Georgia, who are currently 12th in the World Rugby rankings, three places ahead of USA, are less than happy, with Georgia Rugby president Gocha Svanidze taking a swing at World Rugby and its administrators over the concept. He said that Georgia were shocked by the development and that the idea is unacceptable. “I will say that all those who are fond of rugby and who share rugby values, cannot accept the outlook which recently leaked, probably, a couple of snub-nosed retrograde officials, who cannot see further than their own noses.”

“This is how I can see certain World Rugby representatives, in whose minds this idea was born. This is absolutely unacceptable for anyone,”he said.

“We were aware that some changes were about to happen and were ready to accept these changes, though not in their present shape, which cuts off all possibility of development and is more likely to lead rugby toward darkness,”Svanidze added.

Georgia have been hoping for a promotion to the Six Nations, but have now been left out of the new 12-team proposed format.

“I’m sure we will be supported by a certain group of Tier 1 countries, who think progressively, differently from what we all recently found out,”he said.

South American Rugby boss Sebastián Piñeyrúa joined in the discussions, with a focus on a pathway for more Tier Two teams to be given the opportunity to get promoted to the potentially lucrative top 12 competition.  He expressed the need for a promotion-relegation system to be included should the new format go ahead to give emerging nations a platform on which to get regular rugby and improve their game.

“Rugby must be honest with itself and decide if it wants to grow and work seriously with its regions in order to conquest and develop big new markets in Europe, such as Spain and Germany, in Latin America with Brazil and Mexico, and Asia with China as an example; or if it wants to continue playing the same eight teams in the finals at the Rugby World Cup,”

“Having a tournament with two tiers, with promotion and relegation, is crucial moving forward towards a global game whilst motivating rugby fans all over the world.”Piñeyrúa said.

The Reaction – The 6 Nations & The Professional Clubs

The commercial side of the game offers another stumbling block for the World League plans. Reports in the Telegraph suggest the Six Nations are looking into plans to pool their own broadcast rights, which would effectively shut out their southern hemisphere rivals.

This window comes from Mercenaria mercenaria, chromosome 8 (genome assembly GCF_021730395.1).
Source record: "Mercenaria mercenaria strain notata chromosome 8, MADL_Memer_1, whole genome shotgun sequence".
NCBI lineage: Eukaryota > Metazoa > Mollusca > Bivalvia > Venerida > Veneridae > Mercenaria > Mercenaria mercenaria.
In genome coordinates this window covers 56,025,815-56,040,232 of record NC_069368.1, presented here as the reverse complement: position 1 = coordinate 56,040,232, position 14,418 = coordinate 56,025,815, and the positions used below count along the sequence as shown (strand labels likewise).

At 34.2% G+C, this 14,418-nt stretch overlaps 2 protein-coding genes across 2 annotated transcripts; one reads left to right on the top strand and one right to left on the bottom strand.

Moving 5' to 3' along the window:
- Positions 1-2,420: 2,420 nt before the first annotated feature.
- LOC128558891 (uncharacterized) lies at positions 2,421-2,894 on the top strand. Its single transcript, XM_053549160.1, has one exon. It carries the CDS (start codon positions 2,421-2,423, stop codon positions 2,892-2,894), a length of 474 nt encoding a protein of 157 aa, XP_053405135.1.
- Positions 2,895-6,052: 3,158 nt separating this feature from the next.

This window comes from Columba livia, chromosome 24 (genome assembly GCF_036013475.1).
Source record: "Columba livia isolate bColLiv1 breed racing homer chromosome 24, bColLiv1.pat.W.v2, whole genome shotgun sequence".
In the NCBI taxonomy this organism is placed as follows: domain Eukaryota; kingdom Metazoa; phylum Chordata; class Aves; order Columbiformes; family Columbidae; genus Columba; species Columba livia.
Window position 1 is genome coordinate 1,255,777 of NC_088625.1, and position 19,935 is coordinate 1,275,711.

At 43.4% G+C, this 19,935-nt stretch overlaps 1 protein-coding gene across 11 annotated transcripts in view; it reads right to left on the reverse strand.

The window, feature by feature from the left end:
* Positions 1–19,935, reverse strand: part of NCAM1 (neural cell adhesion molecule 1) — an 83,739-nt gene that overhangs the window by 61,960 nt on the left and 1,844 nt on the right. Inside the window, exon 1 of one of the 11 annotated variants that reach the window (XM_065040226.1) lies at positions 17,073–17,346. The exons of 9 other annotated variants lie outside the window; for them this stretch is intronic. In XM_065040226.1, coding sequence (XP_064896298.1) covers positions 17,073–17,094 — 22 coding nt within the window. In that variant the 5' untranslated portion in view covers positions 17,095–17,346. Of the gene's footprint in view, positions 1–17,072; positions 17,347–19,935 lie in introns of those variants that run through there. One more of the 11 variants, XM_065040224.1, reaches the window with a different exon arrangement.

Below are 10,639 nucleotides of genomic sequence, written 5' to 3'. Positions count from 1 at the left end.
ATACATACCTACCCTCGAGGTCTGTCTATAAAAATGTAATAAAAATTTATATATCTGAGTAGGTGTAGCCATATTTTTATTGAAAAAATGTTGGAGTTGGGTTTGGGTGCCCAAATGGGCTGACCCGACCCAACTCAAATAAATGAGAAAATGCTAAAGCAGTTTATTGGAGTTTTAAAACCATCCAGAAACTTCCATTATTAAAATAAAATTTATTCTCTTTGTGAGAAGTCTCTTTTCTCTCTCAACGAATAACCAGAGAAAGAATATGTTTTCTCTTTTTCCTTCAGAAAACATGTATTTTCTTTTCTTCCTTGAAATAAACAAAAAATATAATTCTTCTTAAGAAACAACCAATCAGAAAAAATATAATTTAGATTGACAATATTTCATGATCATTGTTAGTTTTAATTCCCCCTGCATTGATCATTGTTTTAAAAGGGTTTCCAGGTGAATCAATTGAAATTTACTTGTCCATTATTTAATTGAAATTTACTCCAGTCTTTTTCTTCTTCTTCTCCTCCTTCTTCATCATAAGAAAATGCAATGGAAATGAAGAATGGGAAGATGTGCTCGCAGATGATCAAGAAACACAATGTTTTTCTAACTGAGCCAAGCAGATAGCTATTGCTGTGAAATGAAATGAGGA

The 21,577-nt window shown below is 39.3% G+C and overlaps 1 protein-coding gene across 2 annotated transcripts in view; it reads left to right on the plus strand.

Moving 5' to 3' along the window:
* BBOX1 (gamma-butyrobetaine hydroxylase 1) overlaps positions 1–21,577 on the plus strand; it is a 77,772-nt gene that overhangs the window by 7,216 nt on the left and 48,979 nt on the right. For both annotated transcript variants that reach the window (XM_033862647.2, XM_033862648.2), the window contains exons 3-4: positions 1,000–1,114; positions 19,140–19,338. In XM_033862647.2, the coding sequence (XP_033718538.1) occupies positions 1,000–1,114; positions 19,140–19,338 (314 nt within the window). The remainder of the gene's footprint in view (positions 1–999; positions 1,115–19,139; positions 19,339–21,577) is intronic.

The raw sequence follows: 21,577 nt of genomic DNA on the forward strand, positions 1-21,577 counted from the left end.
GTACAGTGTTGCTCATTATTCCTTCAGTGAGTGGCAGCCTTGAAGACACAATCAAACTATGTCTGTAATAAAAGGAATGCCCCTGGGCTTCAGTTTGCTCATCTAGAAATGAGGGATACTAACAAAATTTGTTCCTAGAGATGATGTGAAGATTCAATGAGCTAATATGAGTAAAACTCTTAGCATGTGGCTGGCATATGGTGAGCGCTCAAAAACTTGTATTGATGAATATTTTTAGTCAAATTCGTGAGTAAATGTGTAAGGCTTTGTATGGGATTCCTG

If the new “12 Nations” is to have collectively-sold television rights this could jeopardise the plans of the 6 Nations, who would not willingly give up their own parochial financial interests. 

The professional clubs in England have an agreement with the Rugby Football Union over player release, and were both surprised and critical of the proposed outline with one senior figure describing the plans as having “no chance of working whatsoever”, smacking of “desperation”and, unless they managed to get club approval, “dead in the water”.

Of course, lest we forget, the Premiership Clubs in England have just concluded a deal with CVC Capital Partners, a global private equity giant who previously owned Formula One motor racing. In this deal, worth £200m, CVC now own 27% of Premiership Rugby. 

Premiership rugby has just become a closed shop too!

They say that they have created a brand new “A” League to serve as a feeder league for the Premiership Clubs, but even that seems to be another closed shop. 

The end result is inevitable. 

The 13 Premiership Clubs (12 of whom play in the actual Premiership and one other, London Irish, who play in the Second Division) are not open to new members joining their circle.  

As Exeter’s Chairman, Tony Rowe, puts it: “What people have got to understand is that money is driving rugby union in England,”Rowe says, bluntly. “Every Premiership club [following the CVC deal] is now worth in excess of £50m. All of a sudden the thing has ring-fenced itself.”

“For anyone who wants to come into the Premiership now it’s going to cost them at least £50m to buy into that pot. Then they’ll need a ground. If you start from scratch that’s going to cost you £25m-30m. At Exeter we would like to see a route for any ambitious club that has the facilities on and off the pitch. We would not support a club that almost makes itself bankrupt by chasing a dream. I say to those chairmen: ‘Stop dreaming.’ Professional sport at our level is about reality: you need money and the right facilities.”

Or, more bluntly – “Go Away, we do not want you!”

Will the Premiership put their own parochial interests aside and support a World Rugby League that requires them to release some of their hugely expensive stars?

I think not.

The next few weeks of negotiations will be interesting; once the Six Nations is over and the CVC money materialises, there really could be some lively debates on a variety of fronts. For now, even the Eddie Jones succession plan is on the back burner.